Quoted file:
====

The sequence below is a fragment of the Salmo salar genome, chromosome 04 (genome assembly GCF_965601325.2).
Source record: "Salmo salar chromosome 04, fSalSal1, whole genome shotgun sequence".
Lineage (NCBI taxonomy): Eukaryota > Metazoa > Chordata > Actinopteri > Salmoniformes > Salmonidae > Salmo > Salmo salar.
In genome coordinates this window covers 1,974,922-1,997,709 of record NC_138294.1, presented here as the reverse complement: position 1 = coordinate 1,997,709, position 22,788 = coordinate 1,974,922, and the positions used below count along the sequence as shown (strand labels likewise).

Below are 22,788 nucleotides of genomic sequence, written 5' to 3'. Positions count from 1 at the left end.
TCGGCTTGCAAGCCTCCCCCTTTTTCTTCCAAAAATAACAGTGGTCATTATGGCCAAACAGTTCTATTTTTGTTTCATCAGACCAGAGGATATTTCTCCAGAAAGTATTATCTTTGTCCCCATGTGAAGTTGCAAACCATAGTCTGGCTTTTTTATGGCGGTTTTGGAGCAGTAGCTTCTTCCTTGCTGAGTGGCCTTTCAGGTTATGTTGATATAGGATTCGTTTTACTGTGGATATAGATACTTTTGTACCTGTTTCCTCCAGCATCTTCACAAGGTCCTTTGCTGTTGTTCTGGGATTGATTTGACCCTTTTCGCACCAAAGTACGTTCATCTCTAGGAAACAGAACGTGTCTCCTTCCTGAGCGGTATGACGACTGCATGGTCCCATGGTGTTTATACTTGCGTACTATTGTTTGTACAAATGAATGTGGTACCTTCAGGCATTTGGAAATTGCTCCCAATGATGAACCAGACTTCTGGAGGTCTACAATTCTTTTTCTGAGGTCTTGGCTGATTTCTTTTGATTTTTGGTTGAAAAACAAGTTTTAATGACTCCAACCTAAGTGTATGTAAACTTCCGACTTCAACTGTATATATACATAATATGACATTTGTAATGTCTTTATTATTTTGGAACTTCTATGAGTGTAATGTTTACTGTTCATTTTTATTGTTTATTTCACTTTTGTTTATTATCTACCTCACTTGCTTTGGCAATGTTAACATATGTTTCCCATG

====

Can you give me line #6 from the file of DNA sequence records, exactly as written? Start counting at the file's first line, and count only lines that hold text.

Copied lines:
TCGGCTTGCAAGCCTCCCCCTTTTTCTTCCAAAAATAACAGTGGTCATTATGGCCAAACAGTTCTATTTTTGTTTCATCAGACCAGAGGATATTTCTCCAGAAAGTATTATCTTTGTCCCCATGTGAAGTTGCAAACCATAGTCTGGCTTTTTTATGGCGGTTTTGGAGCAGTAGCTTCTTCCTTGCTGAGTGGCCTTTCAGGTTATGTTGATATAGGATTCGTTTTACTGTGGATATAGATACTTTTGTACCTGTTTCCTCCAGCATCTTCACAAGGTCCTTTGCTGTTGTTCTGGGATTGATTTGACCCTTTTCGCACCAAAGTACGTTCATCTCTAGGAAACAGAACGTGTCTCCTTCCTGAGCGGTATGACGACTGCATGGTCCCATGGTGTTTATACTTGCGTACTATTGTTTGTACAAATGAATGTGGTACCTTCAGGCATTTGGAAATTGCTCCCAATGATGAACCAGACTTCTGGAGGTCTACAATTCTTTTTCTGAGGTCTTGGCTGATTTCTTTTGATTTTTGGTTGAAAAACAAGTTTTAATGACTCCAACCTAAGTGTATGTAAACTTCCGACTTCAACTGTATATATACATAATATGACATTTGTAATGTCTTTATTATTTTGGAACTTCTATGAGTGTAATGTTTACTGTTCATTTTTATTGTTTATTTCACTTTTGTTTATTATCTACCTCACTTGCTTTGGCAATGTTAACATATGTTTCCCATG